Wound up going with Cafe Juanita for my wife's birthday dinner last night.
A quick reprise-
Roast beet and gorgonzola boccocini (fried blue cheese ball)- tasty, but one of the least successful dishes of the night. The beets were nicely done and play well with the blue cheese, yet this just didn't marry for me.
Grilled octopus- perfectly cooked with a salsa verde and a perfect hummus with an aggressive flavor of raw garlic- a wonderful and bold thing. The kitchen is clearly not afraid of strong flavors, and this was probably my favorite part of the dish. The octopus was tender and succulent, nicely done, but lacking the caramelization I've enjoyed when I've had the preparation in Greece (and which I've never had done satisfactorily elsewhere).
Tagliatelli and bolognese- fantastic- a rich bolognese with depth and complexity over delicate ephemeral pasta
Rabbit agnolotti- perfect- the finest version of this dish I've had. Tiny bundles of deep rich rabbit flavor wrapped in exquisitely delicate pasta, with brown butter and fried sage intermingled, providing wonderful textural contrast. Fried sage is often used as a garnish, here it played a more integral role, one it lived up to and deserves to be in more. (Ok, I could just snack on fried sage).
Chestnut and sweetbread stuffed young chicken- perfect chicken, can't say much about the stuffing, my wife got to it before I could really get a taste. The sauce was rife with chicken liver- lovely, and again, a bold flavor statement which I much appreciated.
Pork braised in goats milk- succulent, excellent local pork, caramelized while braising undisturbed, the sauce a creamy reduction of the braising liquid hit with a subtle complement of orange, all of which was cut by the ferric clean kale which accompanied it. This will, quite literally, haunt my dreams.
Roast cauliflower- cayenne, cumin, and some other spices plus butter and lime juice- very nicely done.
Hazelnut mousse- captured the taste and richness of hazelnuts. Too often when I have a mousse other than chocolate the flavor seems perfunctory, this seems an utterly natural and obvious fusion. So obvious I'd never had it elsewhere or thought of it myself. I'll be stealing this one, and I suspect many other will too.
Total tab with 2 glasses of wine, a double bourbon, and a pear brandy +tip- about $220- well worth it and far less then I've paid for much inferior meals.
Overall a wonderful experience. My one concern over Cafe Juanita is with regard to consistency, having read some negative comments here. I'm reassured as when I asked for a signed menu, I was told that only the chef de cuisine was in house (and unfortunately there were no loose menus to get signed, in any event, kind of a shame, as I don't much care if it's the chef or the sous who signs. I just want the memory and the autograph of the person who helped make a memorable meal). A kitchen functioning this well without the chef present, speaks well for the brigade and hopes of future consistency. Stylistically, I loved the cooking- it was inviting and heartwarming food, elegantly done and beautifully presented without being tortured into shape, very much to my taste. The service was friendly and attentive without being obsequious.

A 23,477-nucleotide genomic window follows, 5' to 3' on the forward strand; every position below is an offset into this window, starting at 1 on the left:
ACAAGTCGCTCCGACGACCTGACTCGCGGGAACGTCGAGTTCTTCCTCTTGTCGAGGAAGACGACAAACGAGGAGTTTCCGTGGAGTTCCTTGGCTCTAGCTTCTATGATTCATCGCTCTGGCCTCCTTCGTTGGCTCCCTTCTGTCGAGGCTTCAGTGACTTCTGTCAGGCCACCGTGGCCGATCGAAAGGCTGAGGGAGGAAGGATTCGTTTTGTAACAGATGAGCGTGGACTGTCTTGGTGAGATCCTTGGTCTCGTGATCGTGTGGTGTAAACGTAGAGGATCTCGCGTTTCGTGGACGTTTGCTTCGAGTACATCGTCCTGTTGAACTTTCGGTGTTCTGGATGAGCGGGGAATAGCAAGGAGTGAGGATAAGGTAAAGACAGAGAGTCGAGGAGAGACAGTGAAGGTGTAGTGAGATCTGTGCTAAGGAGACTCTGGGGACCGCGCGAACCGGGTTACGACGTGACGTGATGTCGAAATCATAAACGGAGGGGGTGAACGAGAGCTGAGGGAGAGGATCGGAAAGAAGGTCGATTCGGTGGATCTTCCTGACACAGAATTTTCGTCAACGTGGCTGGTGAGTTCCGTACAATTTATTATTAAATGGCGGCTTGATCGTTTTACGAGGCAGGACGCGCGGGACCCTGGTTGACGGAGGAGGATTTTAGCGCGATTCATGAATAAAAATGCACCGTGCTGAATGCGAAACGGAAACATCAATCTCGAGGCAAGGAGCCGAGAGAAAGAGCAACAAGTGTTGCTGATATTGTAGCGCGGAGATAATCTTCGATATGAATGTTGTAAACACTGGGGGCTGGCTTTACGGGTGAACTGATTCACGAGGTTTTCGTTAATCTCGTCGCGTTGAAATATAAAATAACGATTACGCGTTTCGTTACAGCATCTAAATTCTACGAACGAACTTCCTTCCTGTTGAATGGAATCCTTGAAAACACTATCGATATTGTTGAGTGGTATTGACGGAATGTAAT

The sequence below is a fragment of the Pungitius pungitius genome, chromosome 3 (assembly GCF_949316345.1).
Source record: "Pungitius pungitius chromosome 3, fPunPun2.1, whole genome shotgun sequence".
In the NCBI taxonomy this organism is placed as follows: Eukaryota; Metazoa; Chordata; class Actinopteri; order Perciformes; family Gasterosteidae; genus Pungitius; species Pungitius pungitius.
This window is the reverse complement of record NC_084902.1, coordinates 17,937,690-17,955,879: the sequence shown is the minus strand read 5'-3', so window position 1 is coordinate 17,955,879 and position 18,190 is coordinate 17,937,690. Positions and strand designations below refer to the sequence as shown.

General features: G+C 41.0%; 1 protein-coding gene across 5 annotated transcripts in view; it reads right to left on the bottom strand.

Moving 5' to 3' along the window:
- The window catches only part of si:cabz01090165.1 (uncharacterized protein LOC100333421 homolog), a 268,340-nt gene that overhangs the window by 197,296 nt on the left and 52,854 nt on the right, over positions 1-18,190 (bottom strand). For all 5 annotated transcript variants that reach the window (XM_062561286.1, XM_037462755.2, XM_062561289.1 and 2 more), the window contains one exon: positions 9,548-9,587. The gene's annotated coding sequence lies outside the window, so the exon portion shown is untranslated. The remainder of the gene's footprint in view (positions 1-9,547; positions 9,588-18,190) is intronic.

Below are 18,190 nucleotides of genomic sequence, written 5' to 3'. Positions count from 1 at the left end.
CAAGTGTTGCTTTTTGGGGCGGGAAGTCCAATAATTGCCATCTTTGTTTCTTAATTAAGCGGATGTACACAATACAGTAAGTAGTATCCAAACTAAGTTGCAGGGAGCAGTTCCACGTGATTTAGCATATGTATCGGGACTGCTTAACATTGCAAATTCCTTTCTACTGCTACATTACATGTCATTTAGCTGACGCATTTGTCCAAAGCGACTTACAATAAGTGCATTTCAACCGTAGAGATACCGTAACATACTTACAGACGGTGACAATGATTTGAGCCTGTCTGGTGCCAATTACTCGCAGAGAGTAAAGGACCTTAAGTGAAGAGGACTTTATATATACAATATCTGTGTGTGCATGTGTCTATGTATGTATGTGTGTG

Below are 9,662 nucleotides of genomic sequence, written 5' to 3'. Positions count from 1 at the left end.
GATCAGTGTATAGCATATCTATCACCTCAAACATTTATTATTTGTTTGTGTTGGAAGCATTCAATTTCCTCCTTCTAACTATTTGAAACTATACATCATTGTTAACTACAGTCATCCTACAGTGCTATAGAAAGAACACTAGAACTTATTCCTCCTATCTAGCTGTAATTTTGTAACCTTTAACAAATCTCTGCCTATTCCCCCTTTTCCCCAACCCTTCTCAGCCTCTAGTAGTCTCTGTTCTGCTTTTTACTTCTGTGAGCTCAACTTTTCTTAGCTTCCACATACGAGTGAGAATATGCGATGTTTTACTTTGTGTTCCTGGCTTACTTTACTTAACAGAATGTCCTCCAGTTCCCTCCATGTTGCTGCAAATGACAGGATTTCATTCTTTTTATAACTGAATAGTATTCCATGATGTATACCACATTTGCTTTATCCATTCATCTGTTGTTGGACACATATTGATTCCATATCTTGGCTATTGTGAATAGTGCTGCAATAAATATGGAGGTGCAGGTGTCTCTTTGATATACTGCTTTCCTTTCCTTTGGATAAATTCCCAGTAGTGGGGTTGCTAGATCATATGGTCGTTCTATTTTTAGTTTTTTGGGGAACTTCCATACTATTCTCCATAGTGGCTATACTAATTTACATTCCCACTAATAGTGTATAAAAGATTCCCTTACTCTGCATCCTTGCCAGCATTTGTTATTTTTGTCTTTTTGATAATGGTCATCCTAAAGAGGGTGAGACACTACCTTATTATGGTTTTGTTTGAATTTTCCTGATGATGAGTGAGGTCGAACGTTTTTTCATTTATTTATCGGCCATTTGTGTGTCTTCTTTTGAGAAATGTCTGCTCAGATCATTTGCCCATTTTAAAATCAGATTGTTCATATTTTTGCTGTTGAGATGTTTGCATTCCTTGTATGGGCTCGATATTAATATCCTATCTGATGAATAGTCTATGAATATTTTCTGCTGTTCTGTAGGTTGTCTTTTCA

For the Angelenos:
My wife and I are recent arrivals from LA (among other places). Our favorites in LA were Grace, Craft, and Jar. Cafe Juanita is done no disservice by comparison to to any of those places which I find to be a great balance of delicious food, comfortably excellent service, and great consistency (on the last, the verdict is still out), and I would frankly much rather eat a meal at Cafe Juanita than Sona or Providence, and it could easily tempt me from Spago (unless we were talking about the tasting menu).
Thanks for your detailed review (and welcome to the PNW). Reviews like yours help us all to keep from getting too nearsighted, to calibrate our local food scene and to build a hit list for (if we're lucky) future travels-- please keep it up! PS i would tend to agree that (unlike Cafe Juanita) Sona and Providence are sometimes as much about scene as about food, and that Spago's tasting menu could definitely inspire local chefs to do more.
glad you liked it, and thanks for the welcome. Spago's tasting menu is pretty near perfection; barring a few temples of high cuisine, I think most would be inspired by it. So far, I'm extremely impressed with the food I've had up here. This is like the land of pie, as far as I can tell- we've gotten one miss and a bunch of fantastic sweet and savory pies from a variety of sources. The produce and local meat (esp pork) is fantastic, and the mid-range for dining, places where a couple can go for an impulse dinner for less than $100, has been remarkable.
I am another L.A. Chowhound who lived in L.A. for 15 years, 7 of which involved dividing my time between L.A. and Seattle, but now live in Seattle full-time. Cafe Juanita is, for the moment anyway, my favorite restaurant in the Seattle area, so it was great to get your report that reaffirms that it is still on top of its game. I do miss the food scene in Los Angeles though, and am at the moment experiencing intense craving for a Langer's pastrami sandwich.
We had dinner there on Friday night, Nov 14. I had rabbit liver and kidney on a bed of carmelized onion, the pear salad, and fish. The food was truly outstanding but I have to say it was perhaps a notch less perfect than I've experienced on other visits. I wondered that night if the chef were in the house (I did not ask). It really was a subtle difference that has to do with the exact temperature of the food when it arrives at the table and the complexity of flavor in the sauces. I think that a restaurant the quality of Cafe Juanita is a lot about one person's vision and drive. That's what makes it unique but also difficult to sustain evenly over time.